Designer Filtering using Reference Assemblies

This is the second in my blog series on Visual Studio 2010 Designer Multi-Targeting.

Visual Studio 2010 expands multi-targeting support to include metadata filtering in features such as intellisense and the property grid.  Notice how the property grid filters out the new ClientIDMode property added to web controls in .NET 4 when targeting .NET 2:

.NET 4:
.NET 2:

So, how is this happening when Visual Studio itself is running on .NET 4?  The answer is reference assemblies!

Reference assemblies are metadata-only assemblies that have method bodies and non-public members stripped out in order to make them more compact.  As such, they can’t be loaded for execution by the CLR.  However, the multi-targeting infrastructure is able to load and unload these assemblies as needed and has all the information it needs to provide target-aware reflection.

Compare the Button.OnClick event from the release and reference assemblies:

Release assembly:
Reference assembly:

Reference assemblies are organized by target framework under the directory:

%ProgramFiles%\Reference Assemblies\Microsoft\Framework\{Framework}\{Version}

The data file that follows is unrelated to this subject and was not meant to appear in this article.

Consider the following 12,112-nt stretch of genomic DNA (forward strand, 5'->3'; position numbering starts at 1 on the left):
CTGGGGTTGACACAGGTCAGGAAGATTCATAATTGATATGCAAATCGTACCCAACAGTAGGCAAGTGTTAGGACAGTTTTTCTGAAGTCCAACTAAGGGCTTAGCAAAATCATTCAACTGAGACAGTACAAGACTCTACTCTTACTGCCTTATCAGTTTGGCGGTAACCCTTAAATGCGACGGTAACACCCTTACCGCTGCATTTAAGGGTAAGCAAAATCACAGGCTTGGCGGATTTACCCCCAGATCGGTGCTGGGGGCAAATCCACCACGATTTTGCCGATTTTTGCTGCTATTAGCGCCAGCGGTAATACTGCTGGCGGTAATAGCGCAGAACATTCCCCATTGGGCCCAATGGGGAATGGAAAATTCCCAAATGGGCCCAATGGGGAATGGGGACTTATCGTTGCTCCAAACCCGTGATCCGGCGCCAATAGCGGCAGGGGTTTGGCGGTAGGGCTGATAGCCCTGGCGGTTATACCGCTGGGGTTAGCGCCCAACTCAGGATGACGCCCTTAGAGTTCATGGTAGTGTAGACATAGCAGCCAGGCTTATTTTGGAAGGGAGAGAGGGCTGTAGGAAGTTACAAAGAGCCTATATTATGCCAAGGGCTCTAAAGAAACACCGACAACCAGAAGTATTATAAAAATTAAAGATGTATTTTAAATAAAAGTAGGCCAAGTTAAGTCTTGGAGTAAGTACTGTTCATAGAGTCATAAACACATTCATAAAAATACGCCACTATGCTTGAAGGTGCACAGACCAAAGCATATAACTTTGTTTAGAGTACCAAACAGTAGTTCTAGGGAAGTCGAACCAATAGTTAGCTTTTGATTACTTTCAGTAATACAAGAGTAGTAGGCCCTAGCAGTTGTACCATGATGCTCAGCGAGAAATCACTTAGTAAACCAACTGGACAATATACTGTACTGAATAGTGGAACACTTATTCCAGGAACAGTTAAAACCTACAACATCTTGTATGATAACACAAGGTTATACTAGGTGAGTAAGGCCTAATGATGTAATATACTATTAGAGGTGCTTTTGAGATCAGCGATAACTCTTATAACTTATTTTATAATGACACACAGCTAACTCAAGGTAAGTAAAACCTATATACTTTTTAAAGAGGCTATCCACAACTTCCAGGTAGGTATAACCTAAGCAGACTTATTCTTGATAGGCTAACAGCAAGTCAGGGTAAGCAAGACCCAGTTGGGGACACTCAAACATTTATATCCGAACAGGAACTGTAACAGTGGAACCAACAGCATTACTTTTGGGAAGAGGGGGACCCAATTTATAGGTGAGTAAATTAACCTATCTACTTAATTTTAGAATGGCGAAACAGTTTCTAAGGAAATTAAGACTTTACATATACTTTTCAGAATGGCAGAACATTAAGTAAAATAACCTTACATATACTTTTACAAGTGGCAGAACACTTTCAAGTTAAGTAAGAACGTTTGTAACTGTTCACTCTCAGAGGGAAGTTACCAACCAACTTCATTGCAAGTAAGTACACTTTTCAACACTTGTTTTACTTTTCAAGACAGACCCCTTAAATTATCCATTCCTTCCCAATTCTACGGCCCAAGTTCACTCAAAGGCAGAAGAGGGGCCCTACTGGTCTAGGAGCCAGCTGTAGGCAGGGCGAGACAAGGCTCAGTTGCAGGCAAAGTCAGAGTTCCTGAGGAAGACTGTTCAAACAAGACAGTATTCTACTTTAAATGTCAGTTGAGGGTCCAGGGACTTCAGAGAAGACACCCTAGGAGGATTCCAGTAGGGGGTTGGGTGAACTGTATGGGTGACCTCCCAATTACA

Multi-targeting also supports targeting framework profiles, which are subsets of the full framework.  For instance, a new Windows Forms application will now target the 4.0 Client profile by default.  This Client profile excludes server-specific assemblies such as System.Web.dll.  Profile reference assemblies are located under the directory:

%ProgramFiles%\Reference Assemblies\Microsoft\Framework\{Framework}\{Version}\Profile\{Profile}

Note that assemblies for versions prior to .NET 4 do not follow this rule.  For these, the multi-targeting infrastructure will load and unload the release assemblies from legacy installation folders, including the following:


%ProgramFiles%\Reference Assemblies\Microsoft\Framework\v3.5

Multi-targeting will also recognize assemblies from any designer extension directories registered using the AssemblyFoldersEx registration.

Comments (2)
  1. jake says:

    Do you happen to know if there's any public API that can be used to get the actual path to .net assemblies? Or do you know how VS translates reference assembly path to the real path before compilation?

  2. IVsFrameworkMultiTargeting will resolve assemblies for a given target framework.  You can get this instance from the global VS service provider.

    Alternatively, you can get IVsDesignTimeAssemblyResolution from the project's service provider.  This resolver resolves both framework assemblies for the project's target framework as well as any project references.  Note that this resolver will return paths based on the actual project references and may not account for any shadow copying that is done by VS.

    For more information on Visual Studio assembly resolution, check out this blog series:…/resolveassemblyreference

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